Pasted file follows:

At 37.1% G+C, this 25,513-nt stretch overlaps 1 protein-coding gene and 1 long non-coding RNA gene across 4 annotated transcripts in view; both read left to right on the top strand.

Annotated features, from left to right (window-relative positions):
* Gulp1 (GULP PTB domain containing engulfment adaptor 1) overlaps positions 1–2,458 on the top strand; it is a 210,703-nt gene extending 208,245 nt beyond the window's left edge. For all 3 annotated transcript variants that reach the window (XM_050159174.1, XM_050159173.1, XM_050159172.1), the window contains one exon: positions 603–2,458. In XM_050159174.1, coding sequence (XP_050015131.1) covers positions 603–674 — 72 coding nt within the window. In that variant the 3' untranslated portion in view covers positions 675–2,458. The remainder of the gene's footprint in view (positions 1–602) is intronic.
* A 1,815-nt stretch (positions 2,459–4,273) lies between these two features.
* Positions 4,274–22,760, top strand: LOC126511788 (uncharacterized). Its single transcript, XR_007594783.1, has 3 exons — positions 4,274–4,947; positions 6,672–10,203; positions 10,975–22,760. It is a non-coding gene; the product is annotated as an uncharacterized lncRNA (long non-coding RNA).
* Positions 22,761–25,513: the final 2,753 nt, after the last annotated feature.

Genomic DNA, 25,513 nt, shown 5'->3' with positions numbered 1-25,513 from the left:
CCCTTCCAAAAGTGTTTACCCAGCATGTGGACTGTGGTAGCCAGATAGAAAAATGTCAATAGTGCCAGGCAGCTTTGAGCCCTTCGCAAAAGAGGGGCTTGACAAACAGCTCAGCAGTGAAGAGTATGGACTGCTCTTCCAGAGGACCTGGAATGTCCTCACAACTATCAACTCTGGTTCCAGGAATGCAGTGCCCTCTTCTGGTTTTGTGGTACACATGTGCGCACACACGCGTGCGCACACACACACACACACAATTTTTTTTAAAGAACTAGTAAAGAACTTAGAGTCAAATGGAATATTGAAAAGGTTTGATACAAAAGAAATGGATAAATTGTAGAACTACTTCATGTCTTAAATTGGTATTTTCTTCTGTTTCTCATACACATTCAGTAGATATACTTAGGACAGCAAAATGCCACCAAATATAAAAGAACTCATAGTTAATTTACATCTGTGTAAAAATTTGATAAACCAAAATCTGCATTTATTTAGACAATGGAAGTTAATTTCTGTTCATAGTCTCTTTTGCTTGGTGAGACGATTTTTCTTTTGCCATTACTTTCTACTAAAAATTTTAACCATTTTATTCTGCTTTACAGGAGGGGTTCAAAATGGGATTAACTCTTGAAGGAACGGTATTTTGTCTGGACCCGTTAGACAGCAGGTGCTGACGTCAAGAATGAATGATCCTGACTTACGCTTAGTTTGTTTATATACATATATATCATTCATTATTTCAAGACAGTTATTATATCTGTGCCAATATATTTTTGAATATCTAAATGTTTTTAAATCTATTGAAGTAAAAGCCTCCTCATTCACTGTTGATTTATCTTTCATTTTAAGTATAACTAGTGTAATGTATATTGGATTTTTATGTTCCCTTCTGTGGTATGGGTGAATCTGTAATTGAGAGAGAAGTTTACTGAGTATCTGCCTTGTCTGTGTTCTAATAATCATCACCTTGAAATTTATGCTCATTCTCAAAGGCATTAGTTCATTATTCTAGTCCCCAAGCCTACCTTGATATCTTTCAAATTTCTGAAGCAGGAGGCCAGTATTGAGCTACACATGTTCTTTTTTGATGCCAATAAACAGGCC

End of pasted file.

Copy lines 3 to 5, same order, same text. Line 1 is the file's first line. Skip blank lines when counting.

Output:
* Gulp1 (GULP PTB domain containing engulfment adaptor 1) overlaps positions 1–2,458 on the top strand; it is a 210,703-nt gene extending 208,245 nt beyond the window's left edge. For all 3 annotated transcript variants that reach the window (XM_050159174.1, XM_050159173.1, XM_050159172.1), the window contains one exon: positions 603–2,458. In XM_050159174.1, coding sequence (XP_050015131.1) covers positions 603–674 — 72 coding nt within the window. In that variant the 3' untranslated portion in view covers positions 675–2,458. The remainder of the gene's footprint in view (positions 1–602) is intronic.
* A 1,815-nt stretch (positions 2,459–4,273) lies between these two features.
* Positions 4,274–22,760, top strand: LOC126511788 (uncharacterized). Its single transcript, XR_007594783.1, has 3 exons — positions 4,274–4,947; positions 6,672–10,203; positions 10,975–22,760. It is a non-coding gene; the product is annotated as an uncharacterized lncRNA (long non-coding RNA).